Companies are facing tough decisions about applying for patents and launching infringement lawsuits amid the Covid-19 pandemic.
Fewer patent applications are expected to be filed with the U.S. Patent and Trademark Office during the economic slowdown, and more applications could be abandoned, as businesses tighten their budgets.
Some IP watchers project thousands of fewer filings over the next couple years. Filing activities could fall 2% to 4% in 2020 and 2021, according to an estimate from Patexia, an intellectual property research company that has studied patent activity in past recessions.
The pandemic could also affect how existing patents are enforced. Businesses consumed with virus-related disruptions aren’t as focused on pursuing alleged infringers, attorneys said. Cash-strapped companies might be reluctant to pour resources into new litigation for now.
“I would think that conservation of capital is the goal of a lot of businesses,” said Ted Stevenson, a trial lawyer and patent attorney at McKool Smith PC.
The rate of patent infringement lawsuits could rise if patent owners look to their intellectual property as a source of revenue.
The “Great Lockdown” recession could be the worst in almost a century, the International Monetary Fund said. U.S. businesses are struggling amid the dramatic drop in economic activity.
“It’s not crazy to think that there will be a significant decrease in patent filing that is pretty immediately apparent, and a pretty significant decrease in payment of maintenance fees, because this is a very dramatic economic hit for most companies,” said Jonathan Stroud, the chief IP counsel at Unified Patents LLC.
Republican and Democratic leaders of the House and Senate IP subcommittees last week asked agency director Andrei Iancu whether patent applications have decreased, or if the office anticipates a decrease soon.
The patent office declined to comment.
Past economic disruptions have impacted patent application rates. In 2009, new patent applications ticked down—from 485,312 the previous year to 482,871—after several years of steady growth, according to patent office data.
The number of patents that expired because of unpaid maintenance fees also rose during the 2009 financial crisis, and there were significantly more abandoned patent applications, according to Patexia’s analysis. Similar patterns also emerged after the turn-of-the-century tech bubble burst, Patexia said.
Patent prosecution has been “under pressure” in recent years, Patexia CEO Pedram Sameni said. He pointed to a slowdown in year-over-year growth for patent applications. The economic slowdown could fuel those pressures.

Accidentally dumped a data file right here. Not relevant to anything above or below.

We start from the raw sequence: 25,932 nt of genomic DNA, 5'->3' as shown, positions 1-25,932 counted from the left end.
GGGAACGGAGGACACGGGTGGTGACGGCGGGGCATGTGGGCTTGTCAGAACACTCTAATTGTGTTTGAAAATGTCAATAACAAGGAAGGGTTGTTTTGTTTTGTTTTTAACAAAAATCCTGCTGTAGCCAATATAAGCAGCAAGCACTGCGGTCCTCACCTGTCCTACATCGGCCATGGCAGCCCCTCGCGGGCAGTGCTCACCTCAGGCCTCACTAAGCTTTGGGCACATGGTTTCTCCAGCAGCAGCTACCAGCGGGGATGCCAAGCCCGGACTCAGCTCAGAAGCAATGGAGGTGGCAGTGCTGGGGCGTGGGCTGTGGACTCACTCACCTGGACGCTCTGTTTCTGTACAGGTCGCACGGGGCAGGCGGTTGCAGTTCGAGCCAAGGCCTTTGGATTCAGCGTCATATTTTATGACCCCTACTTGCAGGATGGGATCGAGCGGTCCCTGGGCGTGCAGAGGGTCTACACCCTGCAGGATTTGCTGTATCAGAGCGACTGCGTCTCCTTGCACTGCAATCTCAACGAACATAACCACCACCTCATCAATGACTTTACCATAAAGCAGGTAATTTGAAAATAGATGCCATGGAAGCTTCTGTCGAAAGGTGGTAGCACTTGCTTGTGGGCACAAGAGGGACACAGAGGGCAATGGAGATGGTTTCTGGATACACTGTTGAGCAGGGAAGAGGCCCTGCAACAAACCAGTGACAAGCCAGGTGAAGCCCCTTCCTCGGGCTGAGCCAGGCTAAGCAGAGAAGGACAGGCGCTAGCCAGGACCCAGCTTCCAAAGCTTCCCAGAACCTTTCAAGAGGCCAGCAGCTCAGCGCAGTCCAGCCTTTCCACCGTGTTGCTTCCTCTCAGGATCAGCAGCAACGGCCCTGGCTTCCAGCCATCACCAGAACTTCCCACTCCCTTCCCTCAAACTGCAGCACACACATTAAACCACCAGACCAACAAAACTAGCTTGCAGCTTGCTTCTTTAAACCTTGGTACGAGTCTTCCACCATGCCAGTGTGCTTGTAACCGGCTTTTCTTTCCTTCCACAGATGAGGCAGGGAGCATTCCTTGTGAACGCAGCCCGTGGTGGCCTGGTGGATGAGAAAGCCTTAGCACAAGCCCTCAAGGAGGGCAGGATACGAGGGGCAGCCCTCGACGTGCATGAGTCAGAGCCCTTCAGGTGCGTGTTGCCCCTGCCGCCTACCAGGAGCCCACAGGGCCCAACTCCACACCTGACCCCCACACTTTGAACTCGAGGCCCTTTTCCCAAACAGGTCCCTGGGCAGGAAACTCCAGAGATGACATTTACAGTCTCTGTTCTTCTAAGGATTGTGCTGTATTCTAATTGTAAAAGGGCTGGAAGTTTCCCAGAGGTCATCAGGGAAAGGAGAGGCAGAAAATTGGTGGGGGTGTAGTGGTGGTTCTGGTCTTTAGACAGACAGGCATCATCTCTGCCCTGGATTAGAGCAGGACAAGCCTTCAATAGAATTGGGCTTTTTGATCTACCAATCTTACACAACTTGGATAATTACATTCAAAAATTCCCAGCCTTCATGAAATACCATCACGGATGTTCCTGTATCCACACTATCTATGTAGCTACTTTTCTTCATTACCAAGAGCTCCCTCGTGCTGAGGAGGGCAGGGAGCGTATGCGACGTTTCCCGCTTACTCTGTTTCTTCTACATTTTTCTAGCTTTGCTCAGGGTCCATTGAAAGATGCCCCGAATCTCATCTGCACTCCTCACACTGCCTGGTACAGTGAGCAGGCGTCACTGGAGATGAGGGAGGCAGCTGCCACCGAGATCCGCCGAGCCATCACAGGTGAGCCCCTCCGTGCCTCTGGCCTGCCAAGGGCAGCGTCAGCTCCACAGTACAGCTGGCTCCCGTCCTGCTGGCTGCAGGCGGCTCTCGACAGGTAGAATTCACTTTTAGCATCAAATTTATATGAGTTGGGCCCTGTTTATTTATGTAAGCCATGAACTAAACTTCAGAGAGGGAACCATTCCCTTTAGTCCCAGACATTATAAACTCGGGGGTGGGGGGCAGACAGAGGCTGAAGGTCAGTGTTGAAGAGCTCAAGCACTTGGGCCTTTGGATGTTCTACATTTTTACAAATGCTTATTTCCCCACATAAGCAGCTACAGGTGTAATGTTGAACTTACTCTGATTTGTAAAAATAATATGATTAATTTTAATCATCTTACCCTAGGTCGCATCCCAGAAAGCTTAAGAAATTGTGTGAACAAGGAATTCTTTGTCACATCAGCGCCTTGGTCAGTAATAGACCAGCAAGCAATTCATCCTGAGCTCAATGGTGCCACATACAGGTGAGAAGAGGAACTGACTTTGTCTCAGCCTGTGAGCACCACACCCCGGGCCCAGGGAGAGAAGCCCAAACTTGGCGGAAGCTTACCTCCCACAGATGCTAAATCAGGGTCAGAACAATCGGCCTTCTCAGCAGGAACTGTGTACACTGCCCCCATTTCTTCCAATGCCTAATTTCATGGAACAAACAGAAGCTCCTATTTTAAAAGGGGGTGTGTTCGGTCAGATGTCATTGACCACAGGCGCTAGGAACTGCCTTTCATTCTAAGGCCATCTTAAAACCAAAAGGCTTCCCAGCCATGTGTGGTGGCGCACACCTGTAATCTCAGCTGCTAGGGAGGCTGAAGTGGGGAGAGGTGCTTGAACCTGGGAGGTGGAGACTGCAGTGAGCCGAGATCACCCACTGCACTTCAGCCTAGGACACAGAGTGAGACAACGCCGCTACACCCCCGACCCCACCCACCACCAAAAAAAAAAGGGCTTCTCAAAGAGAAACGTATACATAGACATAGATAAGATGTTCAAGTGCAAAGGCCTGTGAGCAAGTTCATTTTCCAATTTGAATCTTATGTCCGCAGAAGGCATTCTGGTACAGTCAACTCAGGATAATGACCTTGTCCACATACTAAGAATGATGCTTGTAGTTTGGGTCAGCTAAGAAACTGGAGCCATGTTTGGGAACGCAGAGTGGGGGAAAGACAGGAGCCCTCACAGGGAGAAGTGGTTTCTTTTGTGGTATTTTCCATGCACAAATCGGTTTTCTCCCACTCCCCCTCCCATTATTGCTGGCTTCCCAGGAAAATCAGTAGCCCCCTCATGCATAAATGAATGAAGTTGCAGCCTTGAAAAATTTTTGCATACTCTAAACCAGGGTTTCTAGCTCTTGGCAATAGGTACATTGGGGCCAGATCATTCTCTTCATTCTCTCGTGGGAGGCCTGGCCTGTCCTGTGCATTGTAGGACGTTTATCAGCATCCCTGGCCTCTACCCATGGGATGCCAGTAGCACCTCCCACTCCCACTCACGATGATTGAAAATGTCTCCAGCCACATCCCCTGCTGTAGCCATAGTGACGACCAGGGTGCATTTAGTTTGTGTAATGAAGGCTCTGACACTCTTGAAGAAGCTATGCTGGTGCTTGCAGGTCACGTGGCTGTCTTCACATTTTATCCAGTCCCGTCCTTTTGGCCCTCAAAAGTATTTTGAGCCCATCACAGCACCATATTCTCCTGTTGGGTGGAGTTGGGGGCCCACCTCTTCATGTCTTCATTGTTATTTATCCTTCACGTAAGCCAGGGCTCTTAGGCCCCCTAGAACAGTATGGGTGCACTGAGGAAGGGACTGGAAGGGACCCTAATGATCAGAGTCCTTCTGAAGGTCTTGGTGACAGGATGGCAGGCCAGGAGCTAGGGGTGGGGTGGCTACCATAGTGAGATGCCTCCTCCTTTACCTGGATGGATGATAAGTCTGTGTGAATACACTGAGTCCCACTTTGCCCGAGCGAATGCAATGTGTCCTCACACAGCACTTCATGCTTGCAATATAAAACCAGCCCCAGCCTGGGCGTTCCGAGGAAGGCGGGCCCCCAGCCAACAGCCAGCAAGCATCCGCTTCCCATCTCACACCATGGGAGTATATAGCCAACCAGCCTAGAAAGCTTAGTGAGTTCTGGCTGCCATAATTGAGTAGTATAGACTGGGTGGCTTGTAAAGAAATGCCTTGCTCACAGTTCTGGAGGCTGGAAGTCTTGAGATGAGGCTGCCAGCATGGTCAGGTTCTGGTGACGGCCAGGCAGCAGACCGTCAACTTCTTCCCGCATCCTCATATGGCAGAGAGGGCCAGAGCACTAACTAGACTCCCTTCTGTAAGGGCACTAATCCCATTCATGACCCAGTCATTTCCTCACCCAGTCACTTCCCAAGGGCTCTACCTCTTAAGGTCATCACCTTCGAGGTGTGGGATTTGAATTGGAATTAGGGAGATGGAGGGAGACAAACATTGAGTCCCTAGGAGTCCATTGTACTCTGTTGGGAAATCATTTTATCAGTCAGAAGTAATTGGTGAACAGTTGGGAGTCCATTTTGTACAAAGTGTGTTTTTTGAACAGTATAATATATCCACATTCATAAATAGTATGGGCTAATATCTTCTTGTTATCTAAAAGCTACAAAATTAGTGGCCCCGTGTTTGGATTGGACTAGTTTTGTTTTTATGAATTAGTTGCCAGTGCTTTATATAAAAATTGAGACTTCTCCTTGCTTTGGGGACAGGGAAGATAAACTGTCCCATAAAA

“It’s going to be more focused on quality, rather than quantity,” Sameni said.
The patent office last month extended the time to file certain patent documents, as well as deadlines for small businesses to pay maintenance fees.
Large businesses are taking stock of the situation as well. IP management and technology company CPA Global—which works with many of the top global patent filers—said in a recent blog post that customers feel their IP departments will face pressure to be “even more strategic” in the future.
The pandemic is influencing how some companies enforce the patents they already own.
Knobbe Martens Olson & Bear LLP partner Irfan Lateef, who represents medical device and consumer product manufacturers, said many of the companies he’s speaking with are too busy with coronavirus issues to “put much effort into the patent infringement side of things.”
Others might be sensitive to the financial commitment of patent litigation, weighing whether this is “a good use of money or should we be using our resources, using our legal team, to help us do something else,” Jeanne Gills, vice chair of the national intellectual property department at Foley & Lardner LLP, said.
Faced with deadlines or other requirements, some companies might have no choice but to file suit now. Those that can wait might want to see how the competitive environment shakes out, Foley’s Jeffrey Costakos, said.
“The things that might have motivated you to file a lawsuit today might be different six months from now,” Costakos, who chairs the firm’s IP litigation practice, said. “Who knows what companies are still going to be around, or what their competitive situations are going to be.”
District courts are facing their own challenges, with trials postponed and case schedules disrupted. The U.S. International Trade Commission, a tribunal known for its fast-paced handling of patent disputes, is also dealing with scheduling uncertainties.
How the virus impacts patent litigation rates, which have fluctuated in recent economic downturns, won’t be fully apparent for months. But even if some companies are discouraged from suing right now, lawsuit numbers could rise in the coming months as struggling companies look to turn existing patents into sources of revenue.
And as startups and small businesses fail, patents and other IP assets will hit the open market at bargain prices. Alan Marco, a Georgia Tech professor and former chief economist at the PTO, said there could be an unprecedented number of IP transactions in the next year. That could lead to litigation as new patent owners seek to enforce their rights.
The availability of credit amid the downturn could also impact how patents are bought and litigation is funded, said Ted Sichelman, a law professor at San Diego University who has studied the impact of economic downturns on patent litigation.
Market volatility is a “huge wild card,” Sichelman said.
For additional legal resources, visit Bloomberg Law In Focus: Coronavirus (Bloomberg Law Subscription)